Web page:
Voting: What Seniors Need to Know


Finn Ryan

Seniors who are or will be eighteen by the primary election on May 16 have the opportunity to make their voices heard by voting.  Historically, citizens ages 18-29 have participated with the lowest voting turnout of all age groups.  In 2018, for instance, youth voters represented a mere 13 percent of the electorate, despite constituting “nearly 22 percent of the voting-age population.”  This under-representation at the polls should not be attributed to youth apathy or civic disengagement.  In truth, the demands of voting, including registration and state-based regulations, are often non-conducive to the lifestyles of young people.  For many, the time spent between the ages 18-29 is very transitional with education, moving, job changes, and other typical pursuits.  Nor can we blame Millennials and Gen Z specifically.  In the 1976 election, voters aged 18-29 accounted for just 13 percent of the electorate – just like in 2018.  Other reports also indicate that current civic curriculums, pre-registration laws, and minimal catering by politicians to the youth also discourage voting.

Radnor seniors, you have the power to change this!  Here is what you need to know:

Registering to vote (general information):

The last day to register to vote was Monday, May 1 – below, you’ll find what to expect during the registration process in the future!

How to register:

  • Online
  • By mail
  • In person (at county voter registration office)
  • In person (at Pennsylvania Department of Transportation and some other Government Agencies)

-To be eligible to register to vote, you must be:

  • A U.S. citizen one month prior to the election
  • A Pennsylvania resident one month prior to the election
  • 18 years of age on or before Election Day

-To find out or confirm if you are already registered to vote, visit here

Voting in-person at the polls (May 16, 2023):

-Polling places can be found online

  • After filling out the form, you will find the directions and accessibility criteria for your given polling location

-The polls are open from 7am to 8pm, here’s what to expect:

  • A poll worker will check you in using your voter registration card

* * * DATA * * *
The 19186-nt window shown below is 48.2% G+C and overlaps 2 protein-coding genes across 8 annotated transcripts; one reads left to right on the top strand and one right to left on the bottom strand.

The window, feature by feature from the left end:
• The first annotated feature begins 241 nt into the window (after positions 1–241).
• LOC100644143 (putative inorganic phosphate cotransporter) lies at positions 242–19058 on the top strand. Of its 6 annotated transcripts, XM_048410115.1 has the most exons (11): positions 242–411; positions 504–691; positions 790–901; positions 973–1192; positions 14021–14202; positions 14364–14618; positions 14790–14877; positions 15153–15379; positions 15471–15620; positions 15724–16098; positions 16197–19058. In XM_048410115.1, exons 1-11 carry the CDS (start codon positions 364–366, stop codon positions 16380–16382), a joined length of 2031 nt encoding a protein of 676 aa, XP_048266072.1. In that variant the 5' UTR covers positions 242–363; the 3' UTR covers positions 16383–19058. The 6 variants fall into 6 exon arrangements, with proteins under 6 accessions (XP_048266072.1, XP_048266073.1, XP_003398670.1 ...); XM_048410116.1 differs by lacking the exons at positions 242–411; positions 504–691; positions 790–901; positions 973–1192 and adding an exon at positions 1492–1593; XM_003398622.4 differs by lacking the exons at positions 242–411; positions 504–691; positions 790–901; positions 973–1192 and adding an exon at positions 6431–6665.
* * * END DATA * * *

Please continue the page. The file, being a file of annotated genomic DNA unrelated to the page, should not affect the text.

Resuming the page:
• Follow the poll worker’s instructions carefully, as procedures may change between locations and sessions
  • First time voters will be asked to provide a photo ID
  • Those eligible to vote a regular ballot will be provided a paper ballot or instructed to use a ballot marking device
  • Those ineligible to vote a regular ballot will be provided a provisional ballot

-For a video demonstration of what to expect at the polls, visit here

Absentee and mail-in ballots:

The last day to request an absentee or mail-in ballot is Tuesday, May 9 (5pm)

-Absentee ballot information and definition:

  • “If you plan to be out of the municipality on election day or if you have a disability or illness that prevents you from going to your polling place on election day.”
  • A reason for your ballot must be indicated
  • This is how college students must vote
  • Apply online for an absentee ballot here

-Mail-in ballot information and definition:

  • “Any qualified voter may apply for a mail-in ballot. You may simply request this ballot without a reason.”
  • Apply online for a mail-in ballot here

-Applications for mail-in ballots can be submitted online, at a county election office, or through the mail

-You can requests an automatic annual absentee or mail-in ballot

-You can opt to vote at a polling place if you have and received an absentee or mail-in ballot by voiding the ballot and pre-addressed return envelope at the polls 

-You cannot change your ballot once it is sent to the County Election Board

-Your absentee or mail-in ballot must be received by Tuesday, May 16 (8pm)

Be an informed voter:

-For a voting checklist, visit the Ready to Vote page

-For candidate details, ballot guides, and other personalized voting information visit VOTE411

-Sample ballots can be found here

Important dates and deadlines:

-Last day to register to vote: May 1

-The last day to request an absentee or mail-in ballot: May 9 by 5pm

-Election Day: May 16

  • Absentee and mail-in ballots must be returned by 8 pm

Just like any other habit, voting requires energy and repetition.  Begin that process now and vote!

A voice is a peculiar thing.  You can bellow all you want, but it’s not until someone takes the time to listen that you’ll be heard – and you’re often left with a sore throat.